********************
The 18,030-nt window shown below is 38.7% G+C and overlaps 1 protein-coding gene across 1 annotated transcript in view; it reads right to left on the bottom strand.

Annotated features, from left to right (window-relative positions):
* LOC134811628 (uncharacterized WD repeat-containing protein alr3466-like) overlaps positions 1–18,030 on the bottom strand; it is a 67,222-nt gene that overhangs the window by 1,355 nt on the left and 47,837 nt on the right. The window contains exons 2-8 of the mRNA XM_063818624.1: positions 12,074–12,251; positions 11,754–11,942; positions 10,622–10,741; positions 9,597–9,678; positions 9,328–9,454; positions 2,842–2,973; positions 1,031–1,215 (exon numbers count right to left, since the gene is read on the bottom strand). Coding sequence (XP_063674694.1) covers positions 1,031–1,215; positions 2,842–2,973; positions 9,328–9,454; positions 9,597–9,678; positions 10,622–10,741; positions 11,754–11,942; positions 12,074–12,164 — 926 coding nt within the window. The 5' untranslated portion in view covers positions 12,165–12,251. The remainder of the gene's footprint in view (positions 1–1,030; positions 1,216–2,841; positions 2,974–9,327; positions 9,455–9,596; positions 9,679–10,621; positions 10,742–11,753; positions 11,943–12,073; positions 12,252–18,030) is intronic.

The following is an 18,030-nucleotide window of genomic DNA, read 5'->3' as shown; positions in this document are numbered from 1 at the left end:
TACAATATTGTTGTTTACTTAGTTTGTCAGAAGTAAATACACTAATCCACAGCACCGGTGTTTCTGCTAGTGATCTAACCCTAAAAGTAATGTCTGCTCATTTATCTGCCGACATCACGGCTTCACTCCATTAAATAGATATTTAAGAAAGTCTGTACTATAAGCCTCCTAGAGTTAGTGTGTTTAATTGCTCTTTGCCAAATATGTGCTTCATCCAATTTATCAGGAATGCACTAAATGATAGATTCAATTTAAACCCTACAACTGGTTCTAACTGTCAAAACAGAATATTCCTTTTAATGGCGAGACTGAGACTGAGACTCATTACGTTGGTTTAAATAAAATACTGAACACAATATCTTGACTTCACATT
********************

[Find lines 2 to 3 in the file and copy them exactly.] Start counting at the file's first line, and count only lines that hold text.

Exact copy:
Annotated features, from left to right (window-relative positions):
* LOC134811628 (uncharacterized WD repeat-containing protein alr3466-like) overlaps positions 1–18,030 on the bottom strand; it is a 67,222-nt gene that overhangs the window by 1,355 nt on the left and 47,837 nt on the right. The window contains exons 2-8 of the mRNA XM_063818624.1: positions 12,074–12,251; positions 11,754–11,942; positions 10,622–10,741; positions 9,597–9,678; positions 9,328–9,454; positions 2,842–2,973; positions 1,031–1,215 (exon numbers count right to left, since the gene is read on the bottom strand). Coding sequence (XP_063674694.1) covers positions 1,031–1,215; positions 2,842–2,973; positions 9,328–9,454; positions 9,597–9,678; positions 10,622–10,741; positions 11,754–11,942; positions 12,074–12,164 — 926 coding nt within the window. The 5' untranslated portion in view covers positions 12,165–12,251. The remainder of the gene's footprint in view (positions 1–1,030; positions 1,216–2,841; positions 2,974–9,327; positions 9,455–9,596; positions 9,679–10,621; positions 10,742–11,753; positions 11,943–12,073; positions 12,252–18,030) is intronic.